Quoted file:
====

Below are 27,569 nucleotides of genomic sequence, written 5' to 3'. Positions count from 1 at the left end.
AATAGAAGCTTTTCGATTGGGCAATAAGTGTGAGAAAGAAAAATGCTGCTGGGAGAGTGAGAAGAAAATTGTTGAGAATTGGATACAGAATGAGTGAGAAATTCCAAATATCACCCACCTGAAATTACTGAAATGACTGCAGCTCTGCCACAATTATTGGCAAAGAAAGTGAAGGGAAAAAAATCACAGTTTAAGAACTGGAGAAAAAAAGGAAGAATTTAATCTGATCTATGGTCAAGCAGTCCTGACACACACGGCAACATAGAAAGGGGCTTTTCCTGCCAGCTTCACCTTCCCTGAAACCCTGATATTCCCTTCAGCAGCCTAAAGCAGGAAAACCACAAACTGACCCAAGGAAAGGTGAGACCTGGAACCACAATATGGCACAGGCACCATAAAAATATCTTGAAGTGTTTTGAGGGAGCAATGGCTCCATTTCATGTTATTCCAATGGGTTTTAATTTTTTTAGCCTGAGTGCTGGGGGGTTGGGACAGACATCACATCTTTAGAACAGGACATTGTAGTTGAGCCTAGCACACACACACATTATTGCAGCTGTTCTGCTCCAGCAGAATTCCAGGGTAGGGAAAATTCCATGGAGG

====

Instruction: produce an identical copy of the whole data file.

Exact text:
Below are 27,569 nucleotides of genomic sequence, written 5' to 3'. Positions count from 1 at the left end.
AATAGAAGCTTTTCGATTGGGCAATAAGTGTGAGAAAGAAAAATGCTGCTGGGAGAGTGAGAAGAAAATTGTTGAGAATTGGATACAGAATGAGTGAGAAATTCCAAATATCACCCACCTGAAATTACTGAAATGACTGCAGCTCTGCCACAATTATTGGCAAAGAAAGTGAAGGGAAAAAAATCACAGTTTAAGAACTGGAGAAAAAAAGGAAGAATTTAATCTGATCTATGGTCAAGCAGTCCTGACACACACGGCAACATAGAAAGGGGCTTTTCCTGCCAGCTTCACCTTCCCTGAAACCCTGATATTCCCTTCAGCAGCCTAAAGCAGGAAAACCACAAACTGACCCAAGGAAAGGTGAGACCTGGAACCACAATATGGCACAGGCACCATAAAAATATCTTGAAGTGTTTTGAGGGAGCAATGGCTCCATTTCATGTTATTCCAATGGGTTTTAATTTTTTTAGCCTGAGTGCTGGGGGGTTGGGACAGACATCACATCTTTAGAACAGGACATTGTAGTTGAGCCTAGCACACACACACATTATTGCAGCTGTTCTGCTCCAGCAGAATTCCAGGGTAGGGAAAATTCCATGGAGG